Tiger Beat was the West Coast competition of 16 magazine. Launched in Sept. 1965, it used the same style and focus as 16 and has also had spinoffs and special issues (Some of these were Tiger Beat Fave, 1967-1973; Tiger Beat Spectacular, 1970-1973; and Tiger Beat Star, 1977-1990. Special issues included the Tiger Beat Official Monkees Spectacular (16 issues) and Tiger Beat Official Partridge Family Magazine (18 issues). Tiger Beat also published a number of paperback books over the years.

The magazine's target focus has always been 10-19-year-old girls, giving them the latest in music, movies, and fashion. "You know, I never got into this magazine", said Foster. "It was OK, but there were others, particularly 16, that I liked so much better."

Did you know that there was a picture of Lloyd Thaxton (host of a very popular syndicated dance party TV program, "The Lloyd Thaxton Show") on each issue during Tiger Beat's first year? The publishers thought it was a good tie-in for the new publication. This ended when Thaxton decided to leave his TV show; his logo, "Lloyd Thaxton's Tiger Beat" and picture were removed from the cover after 12 issues. The teen mag became just Tiger Beat. The early issues featured all kinds of rock and pop performers, and there was a monthly feature called Mod Mag", about the British Invasion.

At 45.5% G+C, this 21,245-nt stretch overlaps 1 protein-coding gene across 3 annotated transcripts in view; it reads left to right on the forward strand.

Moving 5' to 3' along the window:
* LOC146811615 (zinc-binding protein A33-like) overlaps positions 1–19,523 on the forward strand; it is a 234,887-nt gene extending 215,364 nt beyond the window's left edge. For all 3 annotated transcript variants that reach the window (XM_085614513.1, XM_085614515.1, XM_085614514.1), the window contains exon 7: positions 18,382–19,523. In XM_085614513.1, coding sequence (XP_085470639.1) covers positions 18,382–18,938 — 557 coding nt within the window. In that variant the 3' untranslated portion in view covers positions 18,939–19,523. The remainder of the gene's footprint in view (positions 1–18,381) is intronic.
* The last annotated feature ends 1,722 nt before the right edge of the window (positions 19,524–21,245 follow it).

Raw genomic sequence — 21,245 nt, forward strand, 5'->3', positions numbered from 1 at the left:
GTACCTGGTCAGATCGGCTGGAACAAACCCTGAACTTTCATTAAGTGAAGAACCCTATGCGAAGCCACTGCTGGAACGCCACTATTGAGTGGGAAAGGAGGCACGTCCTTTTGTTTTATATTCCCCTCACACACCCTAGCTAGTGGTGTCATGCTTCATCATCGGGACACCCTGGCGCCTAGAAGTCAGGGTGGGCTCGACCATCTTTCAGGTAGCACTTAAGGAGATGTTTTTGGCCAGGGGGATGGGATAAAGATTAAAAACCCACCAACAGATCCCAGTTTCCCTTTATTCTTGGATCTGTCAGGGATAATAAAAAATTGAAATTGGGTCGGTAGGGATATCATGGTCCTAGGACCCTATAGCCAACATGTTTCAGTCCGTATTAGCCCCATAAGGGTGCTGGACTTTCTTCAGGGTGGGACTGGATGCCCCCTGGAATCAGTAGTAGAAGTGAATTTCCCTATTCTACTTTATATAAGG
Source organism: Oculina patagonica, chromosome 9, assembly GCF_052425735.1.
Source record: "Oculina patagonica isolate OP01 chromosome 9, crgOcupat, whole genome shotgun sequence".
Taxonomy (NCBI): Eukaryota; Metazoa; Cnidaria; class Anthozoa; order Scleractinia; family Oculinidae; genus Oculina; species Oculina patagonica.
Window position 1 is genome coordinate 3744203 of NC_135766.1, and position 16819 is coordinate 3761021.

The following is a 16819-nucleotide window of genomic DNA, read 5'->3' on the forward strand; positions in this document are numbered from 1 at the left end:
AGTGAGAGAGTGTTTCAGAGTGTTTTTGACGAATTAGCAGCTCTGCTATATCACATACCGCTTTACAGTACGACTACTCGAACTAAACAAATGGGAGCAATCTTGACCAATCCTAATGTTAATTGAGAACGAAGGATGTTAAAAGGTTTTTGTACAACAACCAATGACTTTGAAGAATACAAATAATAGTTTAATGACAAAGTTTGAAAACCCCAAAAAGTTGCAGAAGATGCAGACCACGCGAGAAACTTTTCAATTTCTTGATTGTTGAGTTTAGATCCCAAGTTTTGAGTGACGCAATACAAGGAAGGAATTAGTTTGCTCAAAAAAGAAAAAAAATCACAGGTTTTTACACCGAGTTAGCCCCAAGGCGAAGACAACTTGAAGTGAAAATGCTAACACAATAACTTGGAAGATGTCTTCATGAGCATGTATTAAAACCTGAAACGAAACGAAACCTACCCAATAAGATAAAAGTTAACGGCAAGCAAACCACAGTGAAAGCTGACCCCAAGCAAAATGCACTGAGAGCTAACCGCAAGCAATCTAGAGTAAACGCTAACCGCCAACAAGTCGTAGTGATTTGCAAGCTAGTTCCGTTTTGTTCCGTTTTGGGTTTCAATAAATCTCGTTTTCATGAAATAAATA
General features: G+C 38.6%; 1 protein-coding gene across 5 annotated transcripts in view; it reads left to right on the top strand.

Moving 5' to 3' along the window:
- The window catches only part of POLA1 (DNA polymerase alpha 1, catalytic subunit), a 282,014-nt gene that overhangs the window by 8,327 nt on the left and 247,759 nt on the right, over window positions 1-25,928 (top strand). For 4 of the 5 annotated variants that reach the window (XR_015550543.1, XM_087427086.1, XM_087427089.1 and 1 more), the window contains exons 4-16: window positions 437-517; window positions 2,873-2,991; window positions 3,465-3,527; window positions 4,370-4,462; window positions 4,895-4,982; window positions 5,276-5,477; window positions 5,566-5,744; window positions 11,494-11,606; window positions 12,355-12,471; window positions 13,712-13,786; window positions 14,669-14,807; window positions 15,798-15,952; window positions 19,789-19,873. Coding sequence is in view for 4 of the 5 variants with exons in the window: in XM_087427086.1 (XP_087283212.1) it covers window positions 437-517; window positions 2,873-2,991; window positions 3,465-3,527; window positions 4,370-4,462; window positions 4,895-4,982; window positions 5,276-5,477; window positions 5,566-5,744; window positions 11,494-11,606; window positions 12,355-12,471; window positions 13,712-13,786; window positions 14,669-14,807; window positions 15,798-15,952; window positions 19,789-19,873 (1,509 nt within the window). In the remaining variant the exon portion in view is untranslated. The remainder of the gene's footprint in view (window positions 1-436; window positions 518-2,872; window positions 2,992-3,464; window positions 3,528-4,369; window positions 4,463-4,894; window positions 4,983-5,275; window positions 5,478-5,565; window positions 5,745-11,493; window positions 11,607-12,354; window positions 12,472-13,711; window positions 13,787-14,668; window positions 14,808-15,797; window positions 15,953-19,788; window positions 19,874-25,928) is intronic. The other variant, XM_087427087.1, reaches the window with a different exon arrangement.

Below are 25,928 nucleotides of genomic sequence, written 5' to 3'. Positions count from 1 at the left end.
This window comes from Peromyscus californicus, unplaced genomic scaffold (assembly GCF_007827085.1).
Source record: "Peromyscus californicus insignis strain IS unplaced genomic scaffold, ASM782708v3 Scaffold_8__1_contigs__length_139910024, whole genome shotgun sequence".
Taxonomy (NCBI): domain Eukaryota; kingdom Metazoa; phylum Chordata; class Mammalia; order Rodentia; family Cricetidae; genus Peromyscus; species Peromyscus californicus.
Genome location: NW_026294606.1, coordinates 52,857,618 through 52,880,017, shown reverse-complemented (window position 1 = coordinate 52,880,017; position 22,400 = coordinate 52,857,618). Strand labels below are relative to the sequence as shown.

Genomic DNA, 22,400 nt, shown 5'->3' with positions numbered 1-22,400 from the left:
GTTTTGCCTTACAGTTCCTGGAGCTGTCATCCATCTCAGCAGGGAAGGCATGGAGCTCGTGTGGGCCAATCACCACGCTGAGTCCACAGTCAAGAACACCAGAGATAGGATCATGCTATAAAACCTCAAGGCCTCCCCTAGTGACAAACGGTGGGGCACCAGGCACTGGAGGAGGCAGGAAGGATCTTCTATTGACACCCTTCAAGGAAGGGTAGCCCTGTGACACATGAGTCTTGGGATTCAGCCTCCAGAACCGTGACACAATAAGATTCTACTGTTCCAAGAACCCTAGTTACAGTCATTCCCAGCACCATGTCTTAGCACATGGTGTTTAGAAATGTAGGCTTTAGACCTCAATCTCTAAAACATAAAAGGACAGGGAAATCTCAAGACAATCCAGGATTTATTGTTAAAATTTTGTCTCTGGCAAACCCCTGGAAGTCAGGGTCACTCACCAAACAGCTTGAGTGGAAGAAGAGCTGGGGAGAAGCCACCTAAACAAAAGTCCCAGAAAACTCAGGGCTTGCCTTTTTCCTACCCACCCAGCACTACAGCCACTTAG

The magazine came into its own in the late '60s, thanks largely to The Monkees. There was huge interest in the group upon the smash debut of their TV series. And publisher Charles Lauffer recognized this and acted upon it by signing an exclusive merchandising deal. Several Monkees-only magazines and pamphlets were published during the show's run.

Flip was started to compete with the other teen mags of the day. It was also very similar in style and content to 16 and Tiger Beat.

Circus got its start this year, 1966, as Hullabaloo Magazine. It became Circus in March 1969 (Jimi Hendrix made the first cover). In its first 15 years, this magazine also featured full color, pull-out centerfold posters. Many top writers of the rock-and-roll era provided articles for the first 10 years, including Kurt Loder (now of MTV fame) and Rolling Stone regular Dave Marsh.